Taping it to the floor, no bunching here!

I then taped the ironed backing to the floor, placed the batting on top, and then my scrappy masterpiece on top. I am completely in love with this fabric.

Neti of course helped monitor my pinning progress as I set the fabrics and batting together in order to get a solid quilting space.

Safety pins galore!

And then I remembered I had the BSR! I have NEVER done any quilting more than stitch-in-the-ditch so I was really excited to try a free-motion stipple on my new machine. I read through the instructions on set up and went to work!

The BSR in action!

With all of my excitement I forgot... this is hard! I made some MAJOR mistakes. I was actually laughing at myself while I did this. Everyone makes this look so easy. I watched tutorials and read blogs on tips and whoa buddy this is HARD! I made some major mistakes.

For example...

My stopping and starting lacked a certain seamlessness, if you will

But I just kept going. This is just a sewing machine cover by the way. And it's also my first try. Which would explain this...

I got a little over-zealous and without realizing it had sewn the extra batting into the bottom. Quilted it in to the bottom. Well, I was way too far in to this to stop so I just kept on keeping on. But eventually I actually got a feel for the machine and was doing beautiful things, like this...

So overall I was really, SO proud of myself. I ran it to my husband when I was finished with a huge grin on my face. He was also impressed.

Not the greatest picture to see the quilting, but below is

Not the prettiest, but I'm happy

Finally I just added the binding, some elastic stays to keep the sides together, and hand stitched it closed while watching Top Gear with the husband. Then the best part: I showed off my work... which was quickly appreciated by being donned as a hat. Not bad as a hat, really.

Matt in the machine cover "hat"

So again I say, Ta-dah!! Not too shabby. And so exciting to see on and done when I woke up this morning. Now I won't feel too quilty about a dusty machine.

Sunday, September 4, 2011

Long time

Devon here. Reporting live from the disorganization that is my sewing closet.  :/  In an attempt to re-organize my life apartment, I decided it would be a great idea to clean up this sewing closet and see what projects I could be working on (but obviously am not working on).

Gasps of horror. I know. But with the evening to myself and plenty of episodes of Keeping Up with the Kardashians on the DVR it seemed an excellent time to take stock of what I have.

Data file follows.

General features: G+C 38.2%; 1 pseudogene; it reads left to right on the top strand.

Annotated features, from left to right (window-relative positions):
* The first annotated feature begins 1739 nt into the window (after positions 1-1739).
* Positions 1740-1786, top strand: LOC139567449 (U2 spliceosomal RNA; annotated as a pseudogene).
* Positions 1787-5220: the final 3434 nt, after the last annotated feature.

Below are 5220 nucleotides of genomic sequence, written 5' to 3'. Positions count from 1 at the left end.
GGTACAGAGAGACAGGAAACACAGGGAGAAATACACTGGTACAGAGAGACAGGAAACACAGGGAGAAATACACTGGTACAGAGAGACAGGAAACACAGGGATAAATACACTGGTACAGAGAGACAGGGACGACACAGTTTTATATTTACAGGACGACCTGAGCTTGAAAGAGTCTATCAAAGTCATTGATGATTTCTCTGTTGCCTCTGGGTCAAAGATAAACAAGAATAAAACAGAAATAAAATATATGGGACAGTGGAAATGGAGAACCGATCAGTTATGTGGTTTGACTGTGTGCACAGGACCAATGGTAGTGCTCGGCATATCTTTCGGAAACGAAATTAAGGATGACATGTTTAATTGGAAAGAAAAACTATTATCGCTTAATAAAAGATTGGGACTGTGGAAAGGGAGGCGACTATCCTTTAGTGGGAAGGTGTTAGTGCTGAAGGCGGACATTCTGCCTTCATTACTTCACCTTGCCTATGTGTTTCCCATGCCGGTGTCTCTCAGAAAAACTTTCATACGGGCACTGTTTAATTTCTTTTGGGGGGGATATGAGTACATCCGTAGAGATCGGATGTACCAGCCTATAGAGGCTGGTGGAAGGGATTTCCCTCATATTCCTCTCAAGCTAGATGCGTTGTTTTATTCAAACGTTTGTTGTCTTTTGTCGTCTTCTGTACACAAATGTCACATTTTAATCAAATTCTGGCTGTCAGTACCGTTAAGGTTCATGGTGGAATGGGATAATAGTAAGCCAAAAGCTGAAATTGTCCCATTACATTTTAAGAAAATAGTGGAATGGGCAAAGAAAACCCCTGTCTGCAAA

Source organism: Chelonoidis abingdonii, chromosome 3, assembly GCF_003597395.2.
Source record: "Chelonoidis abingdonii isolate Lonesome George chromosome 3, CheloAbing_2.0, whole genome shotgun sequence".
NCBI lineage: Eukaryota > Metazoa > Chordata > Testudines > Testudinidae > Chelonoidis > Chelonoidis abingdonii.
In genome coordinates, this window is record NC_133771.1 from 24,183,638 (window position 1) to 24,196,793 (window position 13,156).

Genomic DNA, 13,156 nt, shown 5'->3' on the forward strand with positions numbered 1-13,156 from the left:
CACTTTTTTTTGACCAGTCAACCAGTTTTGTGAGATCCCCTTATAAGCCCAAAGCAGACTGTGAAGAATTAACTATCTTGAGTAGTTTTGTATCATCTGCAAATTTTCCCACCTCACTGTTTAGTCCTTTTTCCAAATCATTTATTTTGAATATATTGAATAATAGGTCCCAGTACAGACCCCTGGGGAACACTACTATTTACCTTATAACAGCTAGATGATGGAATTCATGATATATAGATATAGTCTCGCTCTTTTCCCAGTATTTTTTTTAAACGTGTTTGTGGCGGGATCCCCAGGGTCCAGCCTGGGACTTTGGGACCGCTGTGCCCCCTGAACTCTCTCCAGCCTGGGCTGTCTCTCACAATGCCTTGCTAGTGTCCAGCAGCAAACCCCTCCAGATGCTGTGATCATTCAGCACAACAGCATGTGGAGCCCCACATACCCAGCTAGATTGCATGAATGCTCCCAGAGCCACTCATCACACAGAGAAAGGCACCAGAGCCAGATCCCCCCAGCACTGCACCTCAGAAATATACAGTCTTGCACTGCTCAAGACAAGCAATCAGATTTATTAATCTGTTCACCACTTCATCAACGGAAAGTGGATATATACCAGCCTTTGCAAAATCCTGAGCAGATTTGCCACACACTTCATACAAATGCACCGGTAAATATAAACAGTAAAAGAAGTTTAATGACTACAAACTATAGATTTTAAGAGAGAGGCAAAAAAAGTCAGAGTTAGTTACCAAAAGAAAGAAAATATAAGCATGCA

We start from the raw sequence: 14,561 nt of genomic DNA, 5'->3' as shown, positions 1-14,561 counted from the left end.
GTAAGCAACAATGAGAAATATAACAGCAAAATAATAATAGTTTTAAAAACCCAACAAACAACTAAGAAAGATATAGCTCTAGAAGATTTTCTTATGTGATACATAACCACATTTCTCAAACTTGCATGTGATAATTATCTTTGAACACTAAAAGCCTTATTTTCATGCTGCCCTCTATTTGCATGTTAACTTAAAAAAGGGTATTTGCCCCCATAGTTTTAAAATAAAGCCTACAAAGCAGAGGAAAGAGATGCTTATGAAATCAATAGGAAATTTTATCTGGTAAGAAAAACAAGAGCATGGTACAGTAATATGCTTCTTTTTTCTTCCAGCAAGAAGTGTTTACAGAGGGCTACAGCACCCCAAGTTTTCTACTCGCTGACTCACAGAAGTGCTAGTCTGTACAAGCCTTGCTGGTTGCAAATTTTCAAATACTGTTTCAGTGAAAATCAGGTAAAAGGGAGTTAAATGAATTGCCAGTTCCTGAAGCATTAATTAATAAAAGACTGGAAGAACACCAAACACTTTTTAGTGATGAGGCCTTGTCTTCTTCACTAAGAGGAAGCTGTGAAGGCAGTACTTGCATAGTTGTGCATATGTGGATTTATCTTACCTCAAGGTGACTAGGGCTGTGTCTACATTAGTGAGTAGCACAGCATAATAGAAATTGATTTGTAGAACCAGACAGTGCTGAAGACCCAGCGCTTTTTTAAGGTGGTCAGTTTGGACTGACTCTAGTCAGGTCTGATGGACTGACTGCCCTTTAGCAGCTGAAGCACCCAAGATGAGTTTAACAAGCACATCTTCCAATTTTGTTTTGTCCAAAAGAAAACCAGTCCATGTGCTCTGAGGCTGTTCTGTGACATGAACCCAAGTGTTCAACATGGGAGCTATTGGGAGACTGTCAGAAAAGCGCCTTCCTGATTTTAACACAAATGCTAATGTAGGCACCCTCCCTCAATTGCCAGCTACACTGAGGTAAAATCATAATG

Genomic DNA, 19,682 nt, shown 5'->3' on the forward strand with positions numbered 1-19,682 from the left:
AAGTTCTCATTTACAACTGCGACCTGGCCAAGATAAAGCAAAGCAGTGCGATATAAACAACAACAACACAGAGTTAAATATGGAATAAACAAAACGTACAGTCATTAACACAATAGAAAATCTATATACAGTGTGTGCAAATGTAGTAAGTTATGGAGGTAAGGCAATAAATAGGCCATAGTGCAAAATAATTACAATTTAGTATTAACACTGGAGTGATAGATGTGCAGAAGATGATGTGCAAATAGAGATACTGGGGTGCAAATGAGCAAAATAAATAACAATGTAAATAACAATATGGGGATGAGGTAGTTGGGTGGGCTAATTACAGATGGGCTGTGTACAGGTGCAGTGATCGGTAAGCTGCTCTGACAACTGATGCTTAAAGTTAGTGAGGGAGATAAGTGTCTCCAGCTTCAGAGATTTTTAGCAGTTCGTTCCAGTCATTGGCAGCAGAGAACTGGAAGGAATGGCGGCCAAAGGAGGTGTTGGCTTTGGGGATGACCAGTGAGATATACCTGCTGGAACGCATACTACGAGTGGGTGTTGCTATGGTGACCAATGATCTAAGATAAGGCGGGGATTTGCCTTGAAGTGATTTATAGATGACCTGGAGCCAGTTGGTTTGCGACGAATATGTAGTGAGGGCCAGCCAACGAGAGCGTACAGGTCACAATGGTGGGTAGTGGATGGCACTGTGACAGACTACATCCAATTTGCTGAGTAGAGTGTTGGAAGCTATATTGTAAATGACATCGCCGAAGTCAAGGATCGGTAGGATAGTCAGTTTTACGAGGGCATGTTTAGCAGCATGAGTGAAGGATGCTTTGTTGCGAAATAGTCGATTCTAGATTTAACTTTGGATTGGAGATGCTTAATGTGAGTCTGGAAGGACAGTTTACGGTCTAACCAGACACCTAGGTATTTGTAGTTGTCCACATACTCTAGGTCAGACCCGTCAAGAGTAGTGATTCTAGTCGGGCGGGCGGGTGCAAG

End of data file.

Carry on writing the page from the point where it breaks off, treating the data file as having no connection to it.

Did I mention that I am cutting myself off from buying any more potential projects until I finish everything that I have. That means EVERYTHING, including knitting. Besides I don't think my closet could take much more of this!

So, let's take stock of what could be some up-and-coming projects in the Land of Devon's Crafts. Sorry for the less-than-perfect photos, but it was nighttime and I didn't want to get crazy with lighting because I am lazy.

Project #1: McCall's 6070 in blue polka-dot micro jersey knit

I had planned on making a cute summery dress this season and thought this polka-dot would be super cute. It says it is an easy pattern so maybe I could sew this up in no time. I plan on making view A which is the shorter version of the dress worn by the model on the cover. Simple, cute, and summery.

Project #2: Butterick B5613 in 100% cotton pin dot black fabric

This skirt was inspired by a skirt I saw at The Limited but didn't want to spend the money on. This is the original inspiration.

I liked the cute pin dots with the black piping for a classy work look or just to wear out on the town. But I also like skirts that feel simple and easy like this skirt from Forever 21. I like the black elastic waist band and decided that I could make the pin dot skirt and attach a 2" wide black elastic band for a simple finish that was easy and wearable.
 Project #3: McCalls 5591 (again) in khaki cotton fabric with black accents
This skirt was also inspired by a look from The Limited that would work well for both work and play. The original look is actually a dress, but I thought that I could easily re-create this look with a two-toned skirt and a black tanktop but still have the versatility of pairing this skirt with other tops.
This would be from the same pattern as The Bird Skirt that I completed back in June. It should come together easily since I'm already familiar with the pattern.

Project #4: Butterick B5555 in shirting fabric with cadet blue dot clusters
I also liked this pattern for a blousey work top. I'm not completely inspired to do this pattern right now so it probably won't be one of the first ones I dive into. I will definitely do one of the tops instead of the dress but I haven't really made a hard and fast decision on the long or short top at this point.

Beyond these projects I have 2 finished projects that I need to make alterations/corrections on to perfect them, a few knitting projects that could use some finishing, and a blanket in the works. I didn't want to overwhelm you with all of my multiple unfinished projects grand ambitions so perhaps those can go up in a different post.

The funniest part about all of this is that I haven't even been inspired to sew since my previous project (that needs alterations) sucked out all of my sewing mojo because I had to finish it for a friend's wedding. Let's just say that staying up until midnight the night before after sewing all day kind of sucked the fun out of it. But never fear, I did pick up my knitting to get some crafting juices flowing. Updates to come. Just for fun I will leave you with a teaser of the dress that killed my mojo. Once I finish the alterations (i.e. busted zipper and disattached bow) I will post a nice, long finished project post.